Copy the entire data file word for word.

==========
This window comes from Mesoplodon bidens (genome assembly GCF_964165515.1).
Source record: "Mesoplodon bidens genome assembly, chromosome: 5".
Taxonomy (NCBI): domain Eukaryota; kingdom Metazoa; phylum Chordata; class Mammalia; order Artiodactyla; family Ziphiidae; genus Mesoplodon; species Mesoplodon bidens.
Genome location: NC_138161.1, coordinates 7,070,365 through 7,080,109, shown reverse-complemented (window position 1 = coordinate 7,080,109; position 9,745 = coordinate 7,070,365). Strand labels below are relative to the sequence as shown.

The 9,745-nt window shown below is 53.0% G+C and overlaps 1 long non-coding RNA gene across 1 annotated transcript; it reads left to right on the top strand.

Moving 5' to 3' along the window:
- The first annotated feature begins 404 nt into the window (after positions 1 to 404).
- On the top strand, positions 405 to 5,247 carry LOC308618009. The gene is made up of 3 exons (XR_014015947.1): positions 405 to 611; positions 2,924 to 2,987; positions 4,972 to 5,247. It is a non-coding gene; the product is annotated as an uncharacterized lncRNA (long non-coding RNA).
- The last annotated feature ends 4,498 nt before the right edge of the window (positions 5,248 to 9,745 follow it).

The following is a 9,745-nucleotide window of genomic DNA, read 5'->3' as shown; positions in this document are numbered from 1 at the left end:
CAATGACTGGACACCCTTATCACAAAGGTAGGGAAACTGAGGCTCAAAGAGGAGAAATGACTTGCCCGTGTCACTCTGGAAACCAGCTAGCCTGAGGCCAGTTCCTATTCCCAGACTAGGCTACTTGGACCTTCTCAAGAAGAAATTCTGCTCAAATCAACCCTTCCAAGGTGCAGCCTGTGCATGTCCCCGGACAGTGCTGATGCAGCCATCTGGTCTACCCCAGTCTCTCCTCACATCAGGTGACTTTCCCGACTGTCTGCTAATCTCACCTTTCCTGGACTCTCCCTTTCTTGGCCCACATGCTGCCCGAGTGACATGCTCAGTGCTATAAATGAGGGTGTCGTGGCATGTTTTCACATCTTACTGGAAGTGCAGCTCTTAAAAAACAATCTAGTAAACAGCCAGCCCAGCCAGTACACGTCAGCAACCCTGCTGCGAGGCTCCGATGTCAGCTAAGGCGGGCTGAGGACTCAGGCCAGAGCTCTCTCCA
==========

This window comes from Mesoplodon bidens (genome assembly GCF_964165515.1).
Source record: "Mesoplodon bidens genome assembly, chromosome: 5".
Taxonomy (NCBI): domain Eukaryota; kingdom Metazoa; phylum Chordata; class Mammalia; order Artiodactyla; family Ziphiidae; genus Mesoplodon; species Mesoplodon bidens.
Genome location: NC_138161.1, coordinates 7,070,365 through 7,080,109, shown reverse-complemented (window position 1 = coordinate 7,080,109; position 9,745 = coordinate 7,070,365). Strand labels below are relative to the sequence as shown.

The 9,745-nt window shown below is 53.0% G+C and overlaps 1 long non-coding RNA gene across 1 annotated transcript; it reads left to right on the top strand.

Moving 5' to 3' along the window:
- The first annotated feature begins 404 nt into the window (after positions 1 to 404).
- On the top strand, positions 405 to 5,247 carry LOC308618009. The gene is made up of 3 exons (XR_014015947.1): positions 405 to 611; positions 2,924 to 2,987; positions 4,972 to 5,247. It is a non-coding gene; the product is annotated as an uncharacterized lncRNA (long non-coding RNA).
- The last annotated feature ends 4,498 nt before the right edge of the window (positions 5,248 to 9,745 follow it).

The following is a 9,745-nucleotide window of genomic DNA, read 5'->3' as shown; positions in this document are numbered from 1 at the left end:
CAATGACTGGACACCCTTATCACAAAGGTAGGGAAACTGAGGCTCAAAGAGGAGAAATGACTTGCCCGTGTCACTCTGGAAACCAGCTAGCCTGAGGCCAGTTCCTATTCCCAGACTAGGCTACTTGGACCTTCTCAAGAAGAAATTCTGCTCAAATCAACCCTTCCAAGGTGCAGCCTGTGCATGTCCCCGGACAGTGCTGATGCAGCCATCTGGTCTACCCCAGTCTCTCCTCACATCAGGTGACTTTCCCGACTGTCTGCTAATCTCACCTTTCCTGGACTCTCCCTTTCTTGGCCCACATGCTGCCCGAGTGACATGCTCAGTGCTATAAATGAGGGTGTCGTGGCATGTTTTCACATCTTACTGGAAGTGCAGCTCTTAAAAAACAATCTAGTAAACAGCCAGCCCAGCCAGTACACGTCAGCAACCCTGCTGCGAGGCTCCGATGTCAGCTAAGGCGGGCTGAGGACTCAGGCCAGAGCTCTCTCCA